Argentina Loses Bid for Full-Court Rehearing on Bonds
Argentina’s request that the full federal appeals court in New York reconsider a ruling by a three-judge panel was denied in a case involving $1.3 billion in defaulted bonds.
The U.S. Court of Appeals in Manhattan today said the full court won’t rehear the appeal, leaving in place an Oct. 26 ruling that bars Argentina from treating restructured-debt holders more favorably than holders of the repudiated debt. The court is separately considering a related appeal, argued last month, about the details of how a lower court may enforce the October ruling.
Argentine dollar bonds due in 2033 dropped 1.16 cents to 54.8 cents on the dollar at 2:10 p.m. in New York. That’s the lowest intraday price since Nov. 29, according to data compiled by Bloomberg.
Argentina defaulted on a record $95 billion in debt in 2001. Holders of about 91 percent of the bonds agreed to take new exchange bonds in 2005 and 2010, at a deep discount. The country claims that a ruling forcing it to pay creditors who hold defaulted bonds, led by Elliott Management Corp.’s NML Capital Ltd., would open it up to more than $43 billion in additional claims it can’t pay and trigger a new default.
The cost to protect against an Argentine default in the next five years surged 374 basis points, or 3.74 percentage points, to 3,498 basis points, the highest since March 1. The swaps pay the buyer face value in exchange for the underlying securities or the cash equivalent should a borrower fail to adhere to its debt agreements.
In October, the appeals court affirmed a decision by U.S. District Judge Thomas Griesa that an equal-treatment, or pari passu, clause in the original bond agreements prevents Argentina from treating holders of defaulted bonds less favorably than the holders of the restructured bonds. The appeals court also said Griesa may bar Argentina from paying on the restructured debt without also making payments on the defaulted bonds.
On Feb. 27 the three-judge panel denied Argentina’s request to rehear the appeal. In a related appeals court argument in the case the same day, a lawyer for Argentina told the same three judges that the nation will default on the restructured debt if it’s forced to also pay holders of the defaulted bonds.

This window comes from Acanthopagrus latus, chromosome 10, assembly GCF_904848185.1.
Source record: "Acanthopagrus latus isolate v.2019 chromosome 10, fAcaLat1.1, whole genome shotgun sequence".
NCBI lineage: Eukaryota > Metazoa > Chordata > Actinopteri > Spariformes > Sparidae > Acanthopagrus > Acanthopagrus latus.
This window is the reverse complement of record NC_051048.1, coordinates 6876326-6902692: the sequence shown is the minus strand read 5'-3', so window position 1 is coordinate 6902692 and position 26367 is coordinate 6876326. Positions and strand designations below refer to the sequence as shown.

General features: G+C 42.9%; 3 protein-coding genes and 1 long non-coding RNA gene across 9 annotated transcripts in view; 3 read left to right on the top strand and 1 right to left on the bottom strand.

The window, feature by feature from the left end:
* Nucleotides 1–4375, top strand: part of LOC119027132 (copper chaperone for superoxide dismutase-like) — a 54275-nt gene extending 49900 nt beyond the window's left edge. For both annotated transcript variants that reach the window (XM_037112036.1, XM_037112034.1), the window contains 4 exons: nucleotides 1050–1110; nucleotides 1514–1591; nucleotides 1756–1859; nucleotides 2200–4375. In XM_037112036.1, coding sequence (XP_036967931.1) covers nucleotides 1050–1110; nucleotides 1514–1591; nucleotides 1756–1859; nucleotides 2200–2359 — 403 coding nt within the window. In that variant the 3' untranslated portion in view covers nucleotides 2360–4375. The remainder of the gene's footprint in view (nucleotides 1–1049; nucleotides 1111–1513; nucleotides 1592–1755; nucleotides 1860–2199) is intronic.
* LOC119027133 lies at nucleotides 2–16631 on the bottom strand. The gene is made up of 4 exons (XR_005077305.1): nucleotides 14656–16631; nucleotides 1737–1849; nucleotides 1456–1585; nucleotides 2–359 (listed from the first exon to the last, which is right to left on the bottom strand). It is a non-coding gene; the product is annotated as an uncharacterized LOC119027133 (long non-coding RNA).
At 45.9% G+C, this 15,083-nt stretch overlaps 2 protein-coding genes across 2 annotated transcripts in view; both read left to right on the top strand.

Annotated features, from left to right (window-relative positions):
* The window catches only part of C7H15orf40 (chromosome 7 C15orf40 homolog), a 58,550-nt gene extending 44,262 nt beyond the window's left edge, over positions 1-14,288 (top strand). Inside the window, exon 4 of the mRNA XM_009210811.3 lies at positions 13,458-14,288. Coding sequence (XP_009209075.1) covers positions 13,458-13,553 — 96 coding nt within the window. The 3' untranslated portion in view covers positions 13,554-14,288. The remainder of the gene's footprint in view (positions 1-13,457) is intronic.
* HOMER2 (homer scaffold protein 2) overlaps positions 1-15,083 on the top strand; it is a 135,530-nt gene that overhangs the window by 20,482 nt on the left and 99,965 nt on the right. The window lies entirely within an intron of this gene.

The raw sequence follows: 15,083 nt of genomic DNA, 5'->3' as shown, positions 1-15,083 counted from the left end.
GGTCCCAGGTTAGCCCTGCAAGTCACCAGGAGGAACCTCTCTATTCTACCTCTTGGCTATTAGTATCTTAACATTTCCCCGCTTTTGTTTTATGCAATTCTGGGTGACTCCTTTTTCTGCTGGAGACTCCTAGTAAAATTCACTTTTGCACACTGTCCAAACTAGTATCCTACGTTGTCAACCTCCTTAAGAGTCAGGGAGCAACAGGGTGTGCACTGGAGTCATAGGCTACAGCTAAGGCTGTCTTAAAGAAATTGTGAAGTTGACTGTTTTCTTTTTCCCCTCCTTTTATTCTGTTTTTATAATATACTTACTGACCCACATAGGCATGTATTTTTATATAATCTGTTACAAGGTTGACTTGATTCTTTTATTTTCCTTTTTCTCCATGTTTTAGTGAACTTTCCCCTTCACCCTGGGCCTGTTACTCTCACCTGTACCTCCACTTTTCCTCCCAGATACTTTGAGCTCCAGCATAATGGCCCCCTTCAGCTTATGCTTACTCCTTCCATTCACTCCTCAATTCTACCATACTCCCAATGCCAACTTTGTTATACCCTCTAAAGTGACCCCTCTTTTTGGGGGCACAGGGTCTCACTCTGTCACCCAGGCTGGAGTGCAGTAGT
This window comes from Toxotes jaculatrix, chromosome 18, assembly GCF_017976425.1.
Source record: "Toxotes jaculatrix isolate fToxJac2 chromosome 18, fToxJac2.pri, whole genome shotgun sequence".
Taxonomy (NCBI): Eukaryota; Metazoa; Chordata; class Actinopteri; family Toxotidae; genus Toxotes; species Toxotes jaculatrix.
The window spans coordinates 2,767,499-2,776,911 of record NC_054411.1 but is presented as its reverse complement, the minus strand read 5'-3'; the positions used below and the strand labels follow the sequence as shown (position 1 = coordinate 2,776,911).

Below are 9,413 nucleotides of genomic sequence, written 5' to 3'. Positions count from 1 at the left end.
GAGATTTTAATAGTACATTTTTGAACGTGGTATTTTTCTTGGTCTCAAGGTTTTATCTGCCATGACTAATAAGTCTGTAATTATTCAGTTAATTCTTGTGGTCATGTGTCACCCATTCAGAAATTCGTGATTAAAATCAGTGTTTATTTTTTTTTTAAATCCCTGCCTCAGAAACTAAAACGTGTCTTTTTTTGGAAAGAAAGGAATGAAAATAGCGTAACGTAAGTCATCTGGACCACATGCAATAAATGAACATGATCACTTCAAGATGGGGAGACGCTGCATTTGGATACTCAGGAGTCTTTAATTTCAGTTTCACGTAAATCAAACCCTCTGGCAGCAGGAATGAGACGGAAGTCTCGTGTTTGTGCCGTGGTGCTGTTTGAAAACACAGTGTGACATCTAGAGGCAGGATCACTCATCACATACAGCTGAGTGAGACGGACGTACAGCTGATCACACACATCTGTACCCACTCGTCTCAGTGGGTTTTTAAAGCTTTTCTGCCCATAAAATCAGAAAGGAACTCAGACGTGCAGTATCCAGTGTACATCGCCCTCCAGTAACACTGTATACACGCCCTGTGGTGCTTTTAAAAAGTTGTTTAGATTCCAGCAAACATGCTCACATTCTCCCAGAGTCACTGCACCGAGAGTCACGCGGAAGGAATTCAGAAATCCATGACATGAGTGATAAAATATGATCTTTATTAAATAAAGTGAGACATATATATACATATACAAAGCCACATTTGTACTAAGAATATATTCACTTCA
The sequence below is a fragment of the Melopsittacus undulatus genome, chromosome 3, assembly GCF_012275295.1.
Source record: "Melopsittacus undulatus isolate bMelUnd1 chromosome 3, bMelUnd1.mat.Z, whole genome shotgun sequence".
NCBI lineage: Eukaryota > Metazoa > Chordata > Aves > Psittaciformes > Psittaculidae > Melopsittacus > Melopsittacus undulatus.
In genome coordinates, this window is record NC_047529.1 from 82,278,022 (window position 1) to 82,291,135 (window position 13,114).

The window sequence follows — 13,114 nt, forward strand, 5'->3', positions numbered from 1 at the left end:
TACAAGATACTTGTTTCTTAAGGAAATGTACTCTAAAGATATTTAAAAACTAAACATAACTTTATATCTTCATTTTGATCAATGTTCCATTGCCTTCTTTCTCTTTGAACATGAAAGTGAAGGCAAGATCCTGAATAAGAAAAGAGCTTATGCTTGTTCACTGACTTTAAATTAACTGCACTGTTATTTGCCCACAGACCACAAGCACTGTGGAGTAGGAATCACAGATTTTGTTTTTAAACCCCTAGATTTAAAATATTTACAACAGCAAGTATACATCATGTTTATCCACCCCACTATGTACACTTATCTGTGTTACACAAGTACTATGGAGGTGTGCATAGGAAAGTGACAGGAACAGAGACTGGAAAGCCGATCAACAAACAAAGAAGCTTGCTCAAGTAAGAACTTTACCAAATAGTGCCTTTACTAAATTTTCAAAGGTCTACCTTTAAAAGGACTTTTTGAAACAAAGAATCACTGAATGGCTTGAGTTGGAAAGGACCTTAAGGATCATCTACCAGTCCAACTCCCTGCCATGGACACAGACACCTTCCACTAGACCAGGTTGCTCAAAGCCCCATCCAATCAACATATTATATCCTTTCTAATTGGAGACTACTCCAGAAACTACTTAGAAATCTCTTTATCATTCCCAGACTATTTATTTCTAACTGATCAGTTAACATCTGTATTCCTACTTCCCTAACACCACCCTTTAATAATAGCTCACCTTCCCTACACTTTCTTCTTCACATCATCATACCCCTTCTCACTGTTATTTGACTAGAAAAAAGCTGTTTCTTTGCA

Because the pari passu ruling is based on New York State contract law, it’s unlikely the issue will be considered by the U.S. Supreme Court, the highest federal appeals court.
The parties argued on Feb. 27 over Griesa’s formula for paying the defaulted bonds and whether his order will apply to third parties, including Bank of New York Mellon Corp., the indenture trustee for the restructured bonds. The court hasn’t said when it will rule.
The appeals court on March 1 directed Argentina to provide a suggested formula for paying the holders of defaulted bonds. The court said Argentina’s lawyer, in the Feb. 27 oral argument, “appeared to propose” an alternative to the formula devised by Griesa.
In November, Griesa said Argentina must pay the entire $1.3 billion claimed by the defaulted-bond holders whenever it makes any payment on its restructured debt.
Full-court rehearings are granted by the New York-based appeals court in only about 0.03 percent of cases from 2000 to 2010, according to a 2011 study by the Federal Bar Council.
The lower court case is NML Capital Ltd. v. Republic of Argentina, 08-06978, U.S. District Court, Southern District of New York (Manhattan). The appeal is NML Capital Ltd. v. Republic of Argentina, 12-00105, U.S. Court of Appeals for the Second Circuit (New York).
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